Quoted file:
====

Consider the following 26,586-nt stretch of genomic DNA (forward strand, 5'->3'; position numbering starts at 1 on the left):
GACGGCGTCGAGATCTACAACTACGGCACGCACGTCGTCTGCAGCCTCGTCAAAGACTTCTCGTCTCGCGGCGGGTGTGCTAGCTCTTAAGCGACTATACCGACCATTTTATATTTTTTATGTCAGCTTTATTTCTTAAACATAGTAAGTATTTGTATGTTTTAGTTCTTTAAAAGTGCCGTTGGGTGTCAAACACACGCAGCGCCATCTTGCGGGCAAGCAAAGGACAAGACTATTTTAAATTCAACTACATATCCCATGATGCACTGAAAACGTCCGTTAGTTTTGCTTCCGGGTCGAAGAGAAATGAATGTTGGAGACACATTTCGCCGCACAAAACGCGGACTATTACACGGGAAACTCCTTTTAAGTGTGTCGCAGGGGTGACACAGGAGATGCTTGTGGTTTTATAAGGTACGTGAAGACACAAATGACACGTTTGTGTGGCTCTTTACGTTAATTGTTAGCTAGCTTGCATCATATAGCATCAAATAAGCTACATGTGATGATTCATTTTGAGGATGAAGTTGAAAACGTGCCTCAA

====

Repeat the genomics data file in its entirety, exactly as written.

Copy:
Consider the following 26,586-nt stretch of genomic DNA (forward strand, 5'->3'; position numbering starts at 1 on the left):
GACGGCGTCGAGATCTACAACTACGGCACGCACGTCGTCTGCAGCCTCGTCAAAGACTTCTCGTCTCGCGGCGGGTGTGCTAGCTCTTAAGCGACTATACCGACCATTTTATATTTTTTATGTCAGCTTTATTTCTTAAACATAGTAAGTATTTGTATGTTTTAGTTCTTTAAAAGTGCCGTTGGGTGTCAAACACACGCAGCGCCATCTTGCGGGCAAGCAAAGGACAAGACTATTTTAAATTCAACTACATATCCCATGATGCACTGAAAACGTCCGTTAGTTTTGCTTCCGGGTCGAAGAGAAATGAATGTTGGAGACACATTTCGCCGCACAAAACGCGGACTATTACACGGGAAACTCCTTTTAAGTGTGTCGCAGGGGTGACACAGGAGATGCTTGTGGTTTTATAAGGTACGTGAAGACACAAATGACACGTTTGTGTGGCTCTTTACGTTAATTGTTAGCTAGCTTGCATCATATAGCATCAAATAAGCTACATGTGATGATTCATTTTGAGGATGAAGTTGAAAACGTGCCTCAA